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March 10, 2006

Malls

I loathe malls. They exhaust me. I'm not a low-energy guy, but an hour or so in my local commercial wonderland and I'm ready to hit up some hibernation. Which is why I was interested to hear a friend tell me that it was all intentional. Apparently, the demon familiars designing these things have laid hands on some data connecting blink rates to shopping behavior: as it turns out, the sleepier you get, the more likely you are to simply spring for some big ticket items and hightail it home to bed. So the lights, the layout, the sounds, the scent -- it's all designed to drain the life force right out of you.

The reason aisles, for instance, are widest in a mall's center is that the wider the aisle, the slower the walk. The slower the walk, the sleepier the pedestrian. The sleepier the pedestrian, the more likely s/he is to interrupt their slumber-inducing stroll and make a purchase. Discount racks, conversely, are often in the back of the store, with narrower aisles. Apparently, a shopper who gets brushed in the back has a 70 percent chance of turning from what they were looking at. Smaller aisles means more jostling, more jostling means fewer discount items sold.

So what do you guys think? All this stuff makes sense, but it doesn't quite jibe with the malls/megastores I know of, all of which tend to place discount items towards the front (loss leaders) and lack a defined middle. I would, however, be surprised if I wasn't being lulled into a sleepy daze somehow and for some purpose, so anyone know of relevant research or publications on this stuff?

March 10, 2006 | Permalink

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Comments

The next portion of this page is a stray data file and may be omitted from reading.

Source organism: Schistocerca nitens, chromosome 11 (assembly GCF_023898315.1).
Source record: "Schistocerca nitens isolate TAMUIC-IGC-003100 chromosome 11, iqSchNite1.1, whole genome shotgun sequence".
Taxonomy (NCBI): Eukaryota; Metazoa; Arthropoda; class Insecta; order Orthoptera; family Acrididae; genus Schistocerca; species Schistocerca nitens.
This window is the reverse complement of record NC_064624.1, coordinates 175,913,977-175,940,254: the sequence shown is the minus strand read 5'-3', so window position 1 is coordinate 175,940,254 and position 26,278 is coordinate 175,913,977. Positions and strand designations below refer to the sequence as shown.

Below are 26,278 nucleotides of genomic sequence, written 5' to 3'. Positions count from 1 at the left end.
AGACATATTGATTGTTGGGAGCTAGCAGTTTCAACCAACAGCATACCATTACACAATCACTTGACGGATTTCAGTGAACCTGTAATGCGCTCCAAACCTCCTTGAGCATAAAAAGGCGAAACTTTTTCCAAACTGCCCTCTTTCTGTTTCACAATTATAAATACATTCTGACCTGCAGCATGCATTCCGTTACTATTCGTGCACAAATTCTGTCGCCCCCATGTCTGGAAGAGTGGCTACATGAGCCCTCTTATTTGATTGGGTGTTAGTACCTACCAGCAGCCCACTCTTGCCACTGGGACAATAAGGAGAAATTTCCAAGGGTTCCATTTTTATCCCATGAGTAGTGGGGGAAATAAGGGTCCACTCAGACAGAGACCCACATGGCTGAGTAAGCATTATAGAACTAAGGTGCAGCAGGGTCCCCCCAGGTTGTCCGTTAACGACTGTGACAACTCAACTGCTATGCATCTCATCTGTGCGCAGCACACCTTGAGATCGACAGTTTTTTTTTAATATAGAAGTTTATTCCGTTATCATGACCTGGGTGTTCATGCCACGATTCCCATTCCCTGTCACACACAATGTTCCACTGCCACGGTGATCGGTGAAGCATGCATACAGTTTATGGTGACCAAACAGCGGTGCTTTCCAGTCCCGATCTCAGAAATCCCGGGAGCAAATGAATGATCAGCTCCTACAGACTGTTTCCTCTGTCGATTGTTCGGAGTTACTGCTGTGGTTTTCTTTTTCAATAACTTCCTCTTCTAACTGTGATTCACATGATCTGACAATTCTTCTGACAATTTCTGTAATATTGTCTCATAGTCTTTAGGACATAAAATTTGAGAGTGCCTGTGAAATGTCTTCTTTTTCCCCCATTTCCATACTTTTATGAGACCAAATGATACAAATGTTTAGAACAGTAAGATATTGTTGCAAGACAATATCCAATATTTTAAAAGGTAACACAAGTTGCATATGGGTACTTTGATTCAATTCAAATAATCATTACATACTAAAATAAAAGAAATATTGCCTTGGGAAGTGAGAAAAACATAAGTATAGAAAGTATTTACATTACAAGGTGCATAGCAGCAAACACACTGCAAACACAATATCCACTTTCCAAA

I gave up shopping as recreation years ago. Now I absolutely loathe it. I think it is the sensory overload and way too many choices. I leave stores wishing I had an isolation chamber to crawl in for a few hours.

One reason I hate Wal-Mart is the shopping experience there. They are always moving things around so you have to explore to find what you're looking for. If you find a brand of something you like, they will never carry it again.

My own pet theory is that there are way too many MBA newbies in corporate marketing trying to justify their salaries or maybe just their degrees and making the rest of us miserable in the process.

...

Posted by: Emma Zahn | Mar 10, 2006 12:12:42 PM

My brother's fiancee manages a big department store in the UK, and she has lots of stories of how stores use layout and that general sort of psychology to get people to spend more. I'll ask her if she knows of any solid data.

Posted by: Ginger Yellow | Mar 10, 2006 12:39:10 PM

The worst part of the mall is the food court. At least ones in Wisconsin. Every Wisconsin food court I've visited plays hair-metal at top volume. Once, I got hungry, and I ate an Arby's sandwich to the tune of the Cult's "Fire Woman." That was a terrible idea. I don't think I've been to a food court since ...

Posted by: Pepper | Mar 10, 2006 12:48:58 PM

I think it's bunk. And I say that as a soon-to-be MBA who has worked in retail and at malls.

Increasing the number of items sold per transaction is a huge part of creating a profitable retail store. So sleepy people looking to make one buy and get out would not be the most profitable customers, and thus it would be in nobody's interest to encourage that.

Retailers do want to sell those discounted items, by the way. That's why they discount -- to get that inventory off their books. Stuff that just sits there gathering dust doesn't make a profit. The reason the stuff is in the back is because they want you to buy both new and sale merchandise, and you're more likely to do that if you have to walk past the new stuff to get to the sale racks.